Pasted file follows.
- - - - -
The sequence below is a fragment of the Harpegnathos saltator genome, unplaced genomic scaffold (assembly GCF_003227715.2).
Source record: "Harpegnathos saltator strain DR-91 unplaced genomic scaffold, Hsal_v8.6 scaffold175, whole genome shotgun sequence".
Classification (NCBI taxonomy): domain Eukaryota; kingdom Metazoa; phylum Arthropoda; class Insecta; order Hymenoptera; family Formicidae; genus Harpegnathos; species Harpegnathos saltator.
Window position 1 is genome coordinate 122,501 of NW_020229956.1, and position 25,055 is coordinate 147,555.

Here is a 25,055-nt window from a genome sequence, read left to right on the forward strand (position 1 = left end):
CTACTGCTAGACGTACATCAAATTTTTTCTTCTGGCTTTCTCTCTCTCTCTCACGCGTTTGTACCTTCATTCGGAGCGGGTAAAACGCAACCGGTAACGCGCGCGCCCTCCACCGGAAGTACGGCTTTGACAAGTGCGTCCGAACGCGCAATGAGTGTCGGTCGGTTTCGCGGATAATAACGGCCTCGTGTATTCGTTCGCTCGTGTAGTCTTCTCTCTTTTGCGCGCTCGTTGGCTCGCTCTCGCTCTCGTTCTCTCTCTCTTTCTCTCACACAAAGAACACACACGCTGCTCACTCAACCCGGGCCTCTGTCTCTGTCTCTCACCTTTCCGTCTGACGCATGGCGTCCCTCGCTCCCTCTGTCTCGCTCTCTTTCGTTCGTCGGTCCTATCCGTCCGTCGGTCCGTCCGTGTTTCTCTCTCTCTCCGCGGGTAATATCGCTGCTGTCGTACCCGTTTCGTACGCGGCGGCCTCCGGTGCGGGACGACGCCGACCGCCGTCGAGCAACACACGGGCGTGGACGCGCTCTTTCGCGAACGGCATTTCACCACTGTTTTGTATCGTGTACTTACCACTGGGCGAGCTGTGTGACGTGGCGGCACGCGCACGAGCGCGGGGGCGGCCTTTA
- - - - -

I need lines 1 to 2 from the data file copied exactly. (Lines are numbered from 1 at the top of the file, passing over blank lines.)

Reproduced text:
The sequence below is a fragment of the Harpegnathos saltator genome, unplaced genomic scaffold (assembly GCF_003227715.2).
Source record: "Harpegnathos saltator strain DR-91 unplaced genomic scaffold, Hsal_v8.6 scaffold175, whole genome shotgun sequence".